Ant said to be planning a holding firm with rules similar to banks’


HONG KONG • Jack Ma’s under-seige Ant Group is planning to fold its financial operations into a holding company that could be regulated more like a bank, according to people familiar with the situation, potentially crippling the growth of its most profitable units.

The fintech giant is planning to move any unit that would require a financial licence into the holding company, pending regulatory approval, said the people, who asked not to be named because the matter is private. The plans are still under discussion and subject to change, they said.

Ant declined to comment.

The operations that Ant is looking to fold into the holding company include wealth management services, consumer lending, insurance, payments and MYbank, an online lender in which Ant is the largest shareholder, the people said. Under the financial holding company structure, Ant’s businesses would likely be subject to more capital restrictions, potentially curbing its ability to lend more and expand at the pace of the last few years.

That said, the proposals suggest that Ant would still be able operate in financial services beyond its payments business, quelling investor concern about how to interpret the central bank’s Sunday message when it asked Ant to return to its roots as a payments provider.

“This means China is still trying to encourage domestic consumption and they need platforms like Ant to help with consumer loans,” said Shanghai-based analyst Wang Zhen at UOB-Kay Hian Holdings. “The key is that consumer lending shouldn’t be over-leveraged.”

SoftBank Group rose as much as 4.5 per cent in Tokyo trading yesterday. The Japanese company is the largest shareholder in Alibaba Group Holding, a major backer of Ant.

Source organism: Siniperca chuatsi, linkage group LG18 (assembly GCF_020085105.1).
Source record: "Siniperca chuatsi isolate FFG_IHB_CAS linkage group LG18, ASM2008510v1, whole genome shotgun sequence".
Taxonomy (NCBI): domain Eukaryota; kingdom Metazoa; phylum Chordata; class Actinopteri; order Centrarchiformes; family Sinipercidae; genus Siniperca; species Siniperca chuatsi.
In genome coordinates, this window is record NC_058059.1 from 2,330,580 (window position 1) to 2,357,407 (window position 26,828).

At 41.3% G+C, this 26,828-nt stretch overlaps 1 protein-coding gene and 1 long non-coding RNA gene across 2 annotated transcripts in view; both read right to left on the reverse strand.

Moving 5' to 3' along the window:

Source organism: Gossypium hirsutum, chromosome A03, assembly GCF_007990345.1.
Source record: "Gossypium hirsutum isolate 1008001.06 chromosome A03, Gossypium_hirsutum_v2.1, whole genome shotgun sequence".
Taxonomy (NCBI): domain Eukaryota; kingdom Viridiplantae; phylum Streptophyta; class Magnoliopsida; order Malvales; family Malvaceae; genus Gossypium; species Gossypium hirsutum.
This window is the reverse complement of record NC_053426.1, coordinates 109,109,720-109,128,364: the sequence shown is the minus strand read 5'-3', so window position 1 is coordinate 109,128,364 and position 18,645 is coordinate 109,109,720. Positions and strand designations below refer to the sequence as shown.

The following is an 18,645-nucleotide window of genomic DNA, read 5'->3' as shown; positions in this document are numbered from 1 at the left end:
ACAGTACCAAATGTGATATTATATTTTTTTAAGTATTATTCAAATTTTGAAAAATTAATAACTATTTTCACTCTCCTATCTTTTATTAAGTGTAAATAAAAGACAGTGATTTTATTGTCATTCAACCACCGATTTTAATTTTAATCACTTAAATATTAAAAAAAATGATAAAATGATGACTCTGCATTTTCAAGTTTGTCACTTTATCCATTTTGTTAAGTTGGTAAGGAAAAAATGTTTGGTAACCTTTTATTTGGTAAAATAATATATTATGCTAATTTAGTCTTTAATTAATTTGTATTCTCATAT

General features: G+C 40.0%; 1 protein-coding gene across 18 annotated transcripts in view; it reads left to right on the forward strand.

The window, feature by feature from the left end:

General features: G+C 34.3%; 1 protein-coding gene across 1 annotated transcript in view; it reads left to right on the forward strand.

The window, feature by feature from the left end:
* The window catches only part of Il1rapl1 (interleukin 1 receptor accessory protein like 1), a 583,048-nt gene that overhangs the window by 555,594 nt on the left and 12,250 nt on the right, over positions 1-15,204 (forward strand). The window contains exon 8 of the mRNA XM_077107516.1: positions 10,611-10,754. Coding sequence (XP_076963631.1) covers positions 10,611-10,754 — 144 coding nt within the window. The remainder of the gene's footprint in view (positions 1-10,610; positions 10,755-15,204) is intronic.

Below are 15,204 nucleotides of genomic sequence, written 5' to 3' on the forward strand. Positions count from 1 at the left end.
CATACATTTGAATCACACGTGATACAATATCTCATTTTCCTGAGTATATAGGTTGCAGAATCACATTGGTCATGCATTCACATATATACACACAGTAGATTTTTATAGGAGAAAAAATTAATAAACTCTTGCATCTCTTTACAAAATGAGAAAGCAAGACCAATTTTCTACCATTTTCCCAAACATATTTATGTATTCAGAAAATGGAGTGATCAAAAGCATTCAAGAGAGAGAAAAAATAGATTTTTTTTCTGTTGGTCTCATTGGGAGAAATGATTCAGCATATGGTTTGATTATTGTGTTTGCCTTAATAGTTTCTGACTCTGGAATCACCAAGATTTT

Chinese regulators told Ant to devise a plan to overhaul its business, the latest in a series of steps to rein in Mr Ma’s online finance empire. While it stopped short of directly asking for a break-up of the company, the central bank stressed that Ant needed to “understand the necessity of overhauling its business” and come up with a timetable as soon as possible.

“Its growth would slow a lot,” said Mr Francis Chan, a Bloomberg Intelligence analyst in Hong Kong. The valuation of the non-payment businesses, including wealth management and consumer lending, could be slashed by as much as 75 per cent, he said.

Ant was last month poised for a public listing that would have valued it at more than US$300 billion (S$398.7 billion), before regulators intervened and scuttled the initial public offering (IPO).

It held US$11 billion in cash and equivalents as of June, according to its IPO filing. The company said in its prospectus in October that it would use its subsidiary Zhejiang Finance Credit Network Technology to apply for the financial holding licence.

Under rules that took effect last month, non-financial companies which control at least two cross-sector financial institutions are required to hold a financial holding licence.

Mr Chan estimates that Ant needs to inject at least 70 billion (S$14.2 billion) of new capital just for its credit-lending business. That calculation is based on draft rules that require Ant to co-fund 30 per cent of loans, with a maximum asset leverage of five times.


Ant is planning to leave its digital lifestyle business – the services that link users with food deliveries, on-demand neighbourhood services and hotel bookings – out of the financial holding company, one of the people said.

Ant will still be the parent of all those operations, the person added.

Ant is not working on a proposal to break up the company at this time, though it is seeking more guidance from regulators on what structure will be acceptable and may change its plans based on that feedback, that person said.

Ant’s valuation could fall to below US$153 billion, according to Mr Chan, similar to where it stood two years ago after a fundraising round.

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